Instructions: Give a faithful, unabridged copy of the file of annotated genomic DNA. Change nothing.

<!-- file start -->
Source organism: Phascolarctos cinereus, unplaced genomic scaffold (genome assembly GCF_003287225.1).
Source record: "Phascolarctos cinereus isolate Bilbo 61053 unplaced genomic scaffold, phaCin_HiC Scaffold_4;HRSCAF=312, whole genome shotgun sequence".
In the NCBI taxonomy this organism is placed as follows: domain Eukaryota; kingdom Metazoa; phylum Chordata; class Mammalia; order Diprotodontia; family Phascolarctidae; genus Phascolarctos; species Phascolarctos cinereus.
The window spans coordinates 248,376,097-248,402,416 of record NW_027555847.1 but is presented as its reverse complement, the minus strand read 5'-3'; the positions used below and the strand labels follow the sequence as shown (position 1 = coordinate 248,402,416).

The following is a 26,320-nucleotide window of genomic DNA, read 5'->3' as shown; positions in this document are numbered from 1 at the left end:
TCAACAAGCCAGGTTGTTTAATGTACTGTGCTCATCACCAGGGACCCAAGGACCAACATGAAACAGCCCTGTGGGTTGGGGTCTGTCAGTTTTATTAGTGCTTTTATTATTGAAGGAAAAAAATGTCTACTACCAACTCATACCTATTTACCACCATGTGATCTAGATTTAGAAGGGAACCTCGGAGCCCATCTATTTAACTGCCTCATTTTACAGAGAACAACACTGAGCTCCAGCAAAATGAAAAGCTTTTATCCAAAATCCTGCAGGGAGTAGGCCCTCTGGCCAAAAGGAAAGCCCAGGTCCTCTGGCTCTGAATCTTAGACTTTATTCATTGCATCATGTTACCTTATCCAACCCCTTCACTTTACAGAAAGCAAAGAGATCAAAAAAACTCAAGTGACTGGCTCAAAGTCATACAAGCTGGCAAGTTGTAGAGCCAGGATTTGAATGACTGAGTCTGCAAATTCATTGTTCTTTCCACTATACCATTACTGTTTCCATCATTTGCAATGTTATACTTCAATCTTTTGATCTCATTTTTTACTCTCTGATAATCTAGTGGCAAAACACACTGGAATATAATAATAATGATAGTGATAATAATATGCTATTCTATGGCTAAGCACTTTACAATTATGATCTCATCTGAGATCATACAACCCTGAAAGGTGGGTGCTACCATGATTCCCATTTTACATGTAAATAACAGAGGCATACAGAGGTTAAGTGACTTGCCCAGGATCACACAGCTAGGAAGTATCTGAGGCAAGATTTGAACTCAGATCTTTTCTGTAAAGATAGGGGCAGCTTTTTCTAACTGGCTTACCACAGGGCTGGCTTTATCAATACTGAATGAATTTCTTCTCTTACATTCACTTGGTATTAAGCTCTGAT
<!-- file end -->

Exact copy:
Source organism: Phascolarctos cinereus, unplaced genomic scaffold (genome assembly GCF_003287225.1).
Source record: "Phascolarctos cinereus isolate Bilbo 61053 unplaced genomic scaffold, phaCin_HiC Scaffold_4;HRSCAF=312, whole genome shotgun sequence".
In the NCBI taxonomy this organism is placed as follows: domain Eukaryota; kingdom Metazoa; phylum Chordata; class Mammalia; order Diprotodontia; family Phascolarctidae; genus Phascolarctos; species Phascolarctos cinereus.
The window spans coordinates 248,376,097-248,402,416 of record NW_027555847.1 but is presented as its reverse complement, the minus strand read 5'-3'; the positions used below and the strand labels follow the sequence as shown (position 1 = coordinate 248,402,416).

The following is a 26,320-nucleotide window of genomic DNA, read 5'->3' as shown; positions in this document are numbered from 1 at the left end:
TCAACAAGCCAGGTTGTTTAATGTACTGTGCTCATCACCAGGGACCCAAGGACCAACATGAAACAGCCCTGTGGGTTGGGGTCTGTCAGTTTTATTAGTGCTTTTATTATTGAAGGAAAAAAATGTCTACTACCAACTCATACCTATTTACCACCATGTGATCTAGATTTAGAAGGGAACCTCGGAGCCCATCTATTTAACTGCCTCATTTTACAGAGAACAACACTGAGCTCCAGCAAAATGAAAAGCTTTTATCCAAAATCCTGCAGGGAGTAGGCCCTCTGGCCAAAAGGAAAGCCCAGGTCCTCTGGCTCTGAATCTTAGACTTTATTCATTGCATCATGTTACCTTATCCAACCCCTTCACTTTACAGAAAGCAAAGAGATCAAAAAAACTCAAGTGACTGGCTCAAAGTCATACAAGCTGGCAAGTTGTAGAGCCAGGATTTGAATGACTGAGTCTGCAAATTCATTGTTCTTTCCACTATACCATTACTGTTTCCATCATTTGCAATGTTATACTTCAATCTTTTGATCTCATTTTTTACTCTCTGATAATCTAGTGGCAAAACACACTGGAATATAATAATAATGATAGTGATAATAATATGCTATTCTATGGCTAAGCACTTTACAATTATGATCTCATCTGAGATCATACAACCCTGAAAGGTGGGTGCTACCATGATTCCCATTTTACATGTAAATAACAGAGGCATACAGAGGTTAAGTGACTTGCCCAGGATCACACAGCTAGGAAGTATCTGAGGCAAGATTTGAACTCAGATCTTTTCTGTAAAGATAGGGGCAGCTTTTTCTAACTGGCTTACCACAGGGCTGGCTTTATCAATACTGAATGAATTTCTTCTCTTACATTCACTTGGTATTAAGCTCTGAT